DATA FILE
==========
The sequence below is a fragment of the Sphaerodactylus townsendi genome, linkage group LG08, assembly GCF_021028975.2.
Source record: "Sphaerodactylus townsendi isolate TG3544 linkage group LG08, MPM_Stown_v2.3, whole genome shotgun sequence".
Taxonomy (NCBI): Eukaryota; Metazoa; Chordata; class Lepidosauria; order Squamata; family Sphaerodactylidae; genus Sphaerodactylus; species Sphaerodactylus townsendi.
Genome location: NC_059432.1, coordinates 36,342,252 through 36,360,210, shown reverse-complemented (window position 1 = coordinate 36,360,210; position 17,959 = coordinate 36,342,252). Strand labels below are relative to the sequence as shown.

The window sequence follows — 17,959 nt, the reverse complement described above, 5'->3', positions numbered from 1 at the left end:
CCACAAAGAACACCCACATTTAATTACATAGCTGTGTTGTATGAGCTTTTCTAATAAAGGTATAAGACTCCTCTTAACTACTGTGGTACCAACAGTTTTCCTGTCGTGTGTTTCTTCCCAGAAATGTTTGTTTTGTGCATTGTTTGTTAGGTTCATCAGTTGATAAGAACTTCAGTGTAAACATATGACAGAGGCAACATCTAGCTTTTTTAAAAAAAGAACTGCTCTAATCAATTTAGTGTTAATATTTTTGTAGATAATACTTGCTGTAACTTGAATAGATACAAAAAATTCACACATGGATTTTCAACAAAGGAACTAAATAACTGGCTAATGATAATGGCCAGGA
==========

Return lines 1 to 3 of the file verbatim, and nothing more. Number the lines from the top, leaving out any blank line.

The sequence below is a fragment of the Sphaerodactylus townsendi genome, linkage group LG08, assembly GCF_021028975.2.
Source record: "Sphaerodactylus townsendi isolate TG3544 linkage group LG08, MPM_Stown_v2.3, whole genome shotgun sequence".
Taxonomy (NCBI): Eukaryota; Metazoa; Chordata; class Lepidosauria; order Squamata; family Sphaerodactylidae; genus Sphaerodactylus; species Sphaerodactylus townsendi.